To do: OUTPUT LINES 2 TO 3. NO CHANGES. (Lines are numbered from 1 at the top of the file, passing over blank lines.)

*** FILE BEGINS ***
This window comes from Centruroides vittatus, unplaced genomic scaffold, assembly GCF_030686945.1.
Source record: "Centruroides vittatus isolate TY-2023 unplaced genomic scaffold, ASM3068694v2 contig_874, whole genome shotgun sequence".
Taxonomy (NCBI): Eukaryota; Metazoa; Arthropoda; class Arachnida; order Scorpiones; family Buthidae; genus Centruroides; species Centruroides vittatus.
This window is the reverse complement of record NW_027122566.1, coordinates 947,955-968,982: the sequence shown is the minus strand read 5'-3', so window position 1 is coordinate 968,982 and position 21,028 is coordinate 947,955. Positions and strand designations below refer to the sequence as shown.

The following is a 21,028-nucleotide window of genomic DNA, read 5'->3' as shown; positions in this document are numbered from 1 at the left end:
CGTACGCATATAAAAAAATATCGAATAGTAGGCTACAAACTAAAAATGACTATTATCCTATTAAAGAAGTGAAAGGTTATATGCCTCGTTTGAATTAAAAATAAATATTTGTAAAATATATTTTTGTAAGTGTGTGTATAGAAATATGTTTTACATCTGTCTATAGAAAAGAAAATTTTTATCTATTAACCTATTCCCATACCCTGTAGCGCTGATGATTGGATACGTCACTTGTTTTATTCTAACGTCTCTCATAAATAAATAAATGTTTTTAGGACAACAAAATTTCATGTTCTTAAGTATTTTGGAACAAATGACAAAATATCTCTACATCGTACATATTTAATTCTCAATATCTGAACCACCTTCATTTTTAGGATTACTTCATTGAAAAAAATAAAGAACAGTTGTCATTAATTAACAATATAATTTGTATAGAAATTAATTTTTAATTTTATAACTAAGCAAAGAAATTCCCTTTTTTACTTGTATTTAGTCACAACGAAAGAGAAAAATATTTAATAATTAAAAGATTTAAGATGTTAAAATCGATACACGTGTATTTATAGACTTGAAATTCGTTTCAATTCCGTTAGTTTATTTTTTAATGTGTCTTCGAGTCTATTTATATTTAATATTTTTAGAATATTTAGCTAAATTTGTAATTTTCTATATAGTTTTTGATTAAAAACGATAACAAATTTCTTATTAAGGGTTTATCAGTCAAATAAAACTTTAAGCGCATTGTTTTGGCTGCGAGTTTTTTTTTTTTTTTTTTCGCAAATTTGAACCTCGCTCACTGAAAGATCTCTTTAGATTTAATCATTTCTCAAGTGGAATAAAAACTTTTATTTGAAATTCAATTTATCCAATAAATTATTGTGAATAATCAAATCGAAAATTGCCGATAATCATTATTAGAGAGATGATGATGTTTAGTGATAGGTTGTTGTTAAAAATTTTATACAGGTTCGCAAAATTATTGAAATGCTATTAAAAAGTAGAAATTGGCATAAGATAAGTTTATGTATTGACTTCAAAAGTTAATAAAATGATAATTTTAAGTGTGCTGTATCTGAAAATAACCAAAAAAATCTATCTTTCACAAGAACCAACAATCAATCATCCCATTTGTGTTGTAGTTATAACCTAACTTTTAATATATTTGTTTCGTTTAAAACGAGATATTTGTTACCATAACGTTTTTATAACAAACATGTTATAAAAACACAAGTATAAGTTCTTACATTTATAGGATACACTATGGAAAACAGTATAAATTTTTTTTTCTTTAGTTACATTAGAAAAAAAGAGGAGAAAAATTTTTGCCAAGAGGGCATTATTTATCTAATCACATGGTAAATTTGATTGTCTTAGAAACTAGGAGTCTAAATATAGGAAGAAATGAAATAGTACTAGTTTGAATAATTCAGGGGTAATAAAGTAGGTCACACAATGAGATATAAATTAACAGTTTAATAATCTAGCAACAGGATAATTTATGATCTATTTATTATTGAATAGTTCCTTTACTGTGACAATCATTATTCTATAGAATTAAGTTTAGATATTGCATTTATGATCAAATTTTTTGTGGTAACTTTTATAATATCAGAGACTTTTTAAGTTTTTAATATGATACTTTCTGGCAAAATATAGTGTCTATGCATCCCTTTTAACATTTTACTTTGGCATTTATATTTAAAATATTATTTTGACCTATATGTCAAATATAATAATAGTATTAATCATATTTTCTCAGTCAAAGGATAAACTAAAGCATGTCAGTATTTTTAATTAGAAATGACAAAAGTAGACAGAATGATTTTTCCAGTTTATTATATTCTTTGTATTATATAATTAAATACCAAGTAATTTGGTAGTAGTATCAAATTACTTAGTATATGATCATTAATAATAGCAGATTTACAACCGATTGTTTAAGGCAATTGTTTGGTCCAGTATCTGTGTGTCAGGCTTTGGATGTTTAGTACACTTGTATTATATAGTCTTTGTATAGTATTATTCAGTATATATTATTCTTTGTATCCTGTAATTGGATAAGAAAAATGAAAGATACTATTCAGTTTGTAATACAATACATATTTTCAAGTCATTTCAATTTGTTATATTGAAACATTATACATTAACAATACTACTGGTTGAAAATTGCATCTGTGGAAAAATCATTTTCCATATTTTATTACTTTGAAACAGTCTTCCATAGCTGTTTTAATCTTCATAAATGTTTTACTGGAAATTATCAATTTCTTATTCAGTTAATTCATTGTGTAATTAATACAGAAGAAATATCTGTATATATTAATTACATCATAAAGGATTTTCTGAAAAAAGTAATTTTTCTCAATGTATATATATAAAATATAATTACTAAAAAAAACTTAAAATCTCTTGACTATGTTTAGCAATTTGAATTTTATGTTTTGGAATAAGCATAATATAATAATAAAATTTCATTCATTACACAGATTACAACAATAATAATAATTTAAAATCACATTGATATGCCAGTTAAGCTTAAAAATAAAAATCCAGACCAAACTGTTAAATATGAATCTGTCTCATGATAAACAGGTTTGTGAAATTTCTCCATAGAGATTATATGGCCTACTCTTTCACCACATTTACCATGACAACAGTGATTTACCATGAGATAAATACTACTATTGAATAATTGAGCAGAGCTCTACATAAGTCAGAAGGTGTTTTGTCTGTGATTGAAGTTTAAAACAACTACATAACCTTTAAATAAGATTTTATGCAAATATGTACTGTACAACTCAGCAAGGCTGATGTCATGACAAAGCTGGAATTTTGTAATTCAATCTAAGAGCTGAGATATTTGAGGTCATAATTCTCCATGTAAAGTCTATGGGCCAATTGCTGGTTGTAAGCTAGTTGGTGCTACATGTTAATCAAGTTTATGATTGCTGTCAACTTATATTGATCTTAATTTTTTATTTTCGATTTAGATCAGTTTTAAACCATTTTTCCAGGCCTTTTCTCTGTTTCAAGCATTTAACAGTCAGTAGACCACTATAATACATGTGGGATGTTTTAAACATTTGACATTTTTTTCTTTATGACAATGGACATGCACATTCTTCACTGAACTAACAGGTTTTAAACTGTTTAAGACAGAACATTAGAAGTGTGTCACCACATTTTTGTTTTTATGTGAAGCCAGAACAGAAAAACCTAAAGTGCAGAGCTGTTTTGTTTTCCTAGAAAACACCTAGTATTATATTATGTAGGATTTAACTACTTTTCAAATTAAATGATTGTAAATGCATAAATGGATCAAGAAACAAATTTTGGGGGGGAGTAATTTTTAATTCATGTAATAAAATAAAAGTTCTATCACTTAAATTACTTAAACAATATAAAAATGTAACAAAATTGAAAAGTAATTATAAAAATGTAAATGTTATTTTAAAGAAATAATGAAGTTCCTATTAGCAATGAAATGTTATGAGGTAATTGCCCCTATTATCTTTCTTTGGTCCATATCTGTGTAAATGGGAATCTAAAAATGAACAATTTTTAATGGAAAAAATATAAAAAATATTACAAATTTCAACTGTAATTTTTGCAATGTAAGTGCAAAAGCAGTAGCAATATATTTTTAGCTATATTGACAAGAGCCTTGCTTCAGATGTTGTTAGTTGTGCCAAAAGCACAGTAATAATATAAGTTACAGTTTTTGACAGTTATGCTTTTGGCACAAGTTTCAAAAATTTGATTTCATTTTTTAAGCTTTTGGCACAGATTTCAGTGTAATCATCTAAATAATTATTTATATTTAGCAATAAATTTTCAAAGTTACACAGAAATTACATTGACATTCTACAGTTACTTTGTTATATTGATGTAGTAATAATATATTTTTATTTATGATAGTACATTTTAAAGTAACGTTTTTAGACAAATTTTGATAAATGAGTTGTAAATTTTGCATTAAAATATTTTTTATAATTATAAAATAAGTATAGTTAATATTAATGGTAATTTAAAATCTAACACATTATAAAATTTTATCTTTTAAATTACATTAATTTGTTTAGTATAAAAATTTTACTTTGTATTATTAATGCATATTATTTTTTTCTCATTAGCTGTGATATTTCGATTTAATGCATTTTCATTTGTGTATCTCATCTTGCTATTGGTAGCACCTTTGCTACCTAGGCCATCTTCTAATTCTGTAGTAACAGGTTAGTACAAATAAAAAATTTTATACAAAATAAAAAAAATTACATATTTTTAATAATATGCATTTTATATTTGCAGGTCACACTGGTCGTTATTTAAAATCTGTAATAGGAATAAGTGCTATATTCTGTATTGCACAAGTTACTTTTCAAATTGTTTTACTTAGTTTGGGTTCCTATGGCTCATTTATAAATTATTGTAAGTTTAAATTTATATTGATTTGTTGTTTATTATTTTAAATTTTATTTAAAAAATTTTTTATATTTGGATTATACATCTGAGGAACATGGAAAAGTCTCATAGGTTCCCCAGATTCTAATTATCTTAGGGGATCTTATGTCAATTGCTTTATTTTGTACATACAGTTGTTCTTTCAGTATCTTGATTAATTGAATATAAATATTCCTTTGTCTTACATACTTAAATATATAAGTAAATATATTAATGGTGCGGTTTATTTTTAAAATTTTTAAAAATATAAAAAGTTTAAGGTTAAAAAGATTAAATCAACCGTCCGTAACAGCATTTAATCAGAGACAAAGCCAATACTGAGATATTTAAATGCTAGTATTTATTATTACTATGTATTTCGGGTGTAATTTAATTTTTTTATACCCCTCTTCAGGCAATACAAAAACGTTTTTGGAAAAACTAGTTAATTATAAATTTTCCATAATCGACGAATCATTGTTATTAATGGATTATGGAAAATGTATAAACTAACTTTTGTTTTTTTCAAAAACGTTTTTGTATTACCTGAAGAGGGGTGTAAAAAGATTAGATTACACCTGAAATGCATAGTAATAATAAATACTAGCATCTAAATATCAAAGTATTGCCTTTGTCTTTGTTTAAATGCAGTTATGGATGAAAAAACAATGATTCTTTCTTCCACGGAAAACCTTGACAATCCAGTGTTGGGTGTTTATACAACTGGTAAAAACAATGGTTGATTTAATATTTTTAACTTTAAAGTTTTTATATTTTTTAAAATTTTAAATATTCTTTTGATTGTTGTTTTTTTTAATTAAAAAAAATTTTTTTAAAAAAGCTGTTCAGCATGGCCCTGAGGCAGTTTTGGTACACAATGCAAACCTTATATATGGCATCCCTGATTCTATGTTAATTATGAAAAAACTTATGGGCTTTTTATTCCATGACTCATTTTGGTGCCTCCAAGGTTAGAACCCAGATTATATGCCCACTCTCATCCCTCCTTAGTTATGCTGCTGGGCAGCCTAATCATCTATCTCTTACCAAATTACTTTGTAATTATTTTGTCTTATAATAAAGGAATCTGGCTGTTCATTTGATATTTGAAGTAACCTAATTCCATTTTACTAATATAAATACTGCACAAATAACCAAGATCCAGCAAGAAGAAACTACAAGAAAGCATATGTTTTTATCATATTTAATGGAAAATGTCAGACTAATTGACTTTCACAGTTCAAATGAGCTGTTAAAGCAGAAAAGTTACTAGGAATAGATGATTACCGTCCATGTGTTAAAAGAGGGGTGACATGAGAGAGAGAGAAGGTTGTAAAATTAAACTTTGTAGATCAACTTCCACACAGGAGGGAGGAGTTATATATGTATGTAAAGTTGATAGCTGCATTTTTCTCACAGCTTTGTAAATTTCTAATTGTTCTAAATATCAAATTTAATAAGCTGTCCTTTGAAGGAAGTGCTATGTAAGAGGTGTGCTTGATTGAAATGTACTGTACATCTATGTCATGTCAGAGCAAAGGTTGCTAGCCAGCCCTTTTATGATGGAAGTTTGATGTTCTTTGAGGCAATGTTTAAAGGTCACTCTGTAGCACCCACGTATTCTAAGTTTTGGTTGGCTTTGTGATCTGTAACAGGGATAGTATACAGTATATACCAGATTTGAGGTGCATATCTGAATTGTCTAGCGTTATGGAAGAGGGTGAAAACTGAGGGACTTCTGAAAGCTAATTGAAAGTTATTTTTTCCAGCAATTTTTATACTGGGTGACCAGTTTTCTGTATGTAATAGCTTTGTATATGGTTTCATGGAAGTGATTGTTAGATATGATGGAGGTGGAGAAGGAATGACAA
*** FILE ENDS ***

Source record: "Centruroides vittatus isolate TY-2023 unplaced genomic scaffold, ASM3068694v2 contig_874, whole genome shotgun sequence".
Taxonomy (NCBI): Eukaryota; Metazoa; Arthropoda; class Arachnida; order Scorpiones; family Buthidae; genus Centruroides; species Centruroides vittatus.